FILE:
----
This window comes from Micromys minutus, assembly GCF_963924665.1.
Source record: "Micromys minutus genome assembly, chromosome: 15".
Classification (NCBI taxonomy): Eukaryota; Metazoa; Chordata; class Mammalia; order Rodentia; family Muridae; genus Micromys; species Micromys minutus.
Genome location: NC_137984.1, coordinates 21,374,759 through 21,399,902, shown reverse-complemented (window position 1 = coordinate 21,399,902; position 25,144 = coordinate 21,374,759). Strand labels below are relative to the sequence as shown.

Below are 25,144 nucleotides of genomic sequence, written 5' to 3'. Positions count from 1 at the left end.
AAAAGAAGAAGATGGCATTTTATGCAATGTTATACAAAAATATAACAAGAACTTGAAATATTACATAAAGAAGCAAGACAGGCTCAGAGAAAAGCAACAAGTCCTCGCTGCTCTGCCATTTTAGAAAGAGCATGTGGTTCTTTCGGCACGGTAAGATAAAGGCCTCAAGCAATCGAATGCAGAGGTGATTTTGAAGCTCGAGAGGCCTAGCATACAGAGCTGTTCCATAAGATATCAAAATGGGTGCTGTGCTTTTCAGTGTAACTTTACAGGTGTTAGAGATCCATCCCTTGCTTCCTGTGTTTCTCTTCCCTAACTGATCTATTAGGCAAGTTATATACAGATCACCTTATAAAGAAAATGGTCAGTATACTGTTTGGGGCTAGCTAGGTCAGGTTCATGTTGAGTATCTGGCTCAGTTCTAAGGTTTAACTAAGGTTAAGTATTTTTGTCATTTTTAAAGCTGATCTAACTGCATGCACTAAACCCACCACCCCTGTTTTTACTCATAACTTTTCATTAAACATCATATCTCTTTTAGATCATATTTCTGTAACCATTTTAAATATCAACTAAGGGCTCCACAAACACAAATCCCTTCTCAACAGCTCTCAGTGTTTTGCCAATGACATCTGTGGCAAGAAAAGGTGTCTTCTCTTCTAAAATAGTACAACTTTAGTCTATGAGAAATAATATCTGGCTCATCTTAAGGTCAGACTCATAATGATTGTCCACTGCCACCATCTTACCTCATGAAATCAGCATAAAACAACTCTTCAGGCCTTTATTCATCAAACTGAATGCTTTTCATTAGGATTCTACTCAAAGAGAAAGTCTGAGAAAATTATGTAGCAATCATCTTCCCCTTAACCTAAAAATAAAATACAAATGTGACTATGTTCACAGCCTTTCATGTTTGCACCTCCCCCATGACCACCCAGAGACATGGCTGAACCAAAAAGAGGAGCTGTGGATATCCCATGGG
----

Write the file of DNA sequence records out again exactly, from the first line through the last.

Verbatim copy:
This window comes from Micromys minutus, assembly GCF_963924665.1.
Source record: "Micromys minutus genome assembly, chromosome: 15".
Classification (NCBI taxonomy): Eukaryota; Metazoa; Chordata; class Mammalia; order Rodentia; family Muridae; genus Micromys; species Micromys minutus.
Genome location: NC_137984.1, coordinates 21,374,759 through 21,399,902, shown reverse-complemented (window position 1 = coordinate 21,399,902; position 25,144 = coordinate 21,374,759). Strand labels below are relative to the sequence as shown.

Below are 25,144 nucleotides of genomic sequence, written 5' to 3'. Positions count from 1 at the left end.
AAAAGAAGAAGATGGCATTTTATGCAATGTTATACAAAAATATAACAAGAACTTGAAATATTACATAAAGAAGCAAGACAGGCTCAGAGAAAAGCAACAAGTCCTCGCTGCTCTGCCATTTTAGAAAGAGCATGTGGTTCTTTCGGCACGGTAAGATAAAGGCCTCAAGCAATCGAATGCAGAGGTGATTTTGAAGCTCGAGAGGCCTAGCATACAGAGCTGTTCCATAAGATATCAAAATGGGTGCTGTGCTTTTCAGTGTAACTTTACAGGTGTTAGAGATCCATCCCTTGCTTCCTGTGTTTCTCTTCCCTAACTGATCTATTAGGCAAGTTATATACAGATCACCTTATAAAGAAAATGGTCAGTATACTGTTTGGGGCTAGCTAGGTCAGGTTCATGTTGAGTATCTGGCTCAGTTCTAAGGTTTAACTAAGGTTAAGTATTTTTGTCATTTTTAAAGCTGATCTAACTGCATGCACTAAACCCACCACCCCTGTTTTTACTCATAACTTTTCATTAAACATCATATCTCTTTTAGATCATATTTCTGTAACCATTTTAAATATCAACTAAGGGCTCCACAAACACAAATCCCTTCTCAACAGCTCTCAGTGTTTTGCCAATGACATCTGTGGCAAGAAAAGGTGTCTTCTCTTCTAAAATAGTACAACTTTAGTCTATGAGAAATAATATCTGGCTCATCTTAAGGTCAGACTCATAATGATTGTCCACTGCCACCATCTTACCTCATGAAATCAGCATAAAACAACTCTTCAGGCCTTTATTCATCAAACTGAATGCTTTTCATTAGGATTCTACTCAAAGAGAAAGTCTGAGAAAATTATGTAGCAATCATCTTCCCCTTAACCTAAAAATAAAATACAAATGTGACTATGTTCACAGCCTTTCATGTTTGCACCTCCCCCATGACCACCCAGAGACATGGCTGAACCAAAAAGAGGAGCTGTGGATATCCCATGGG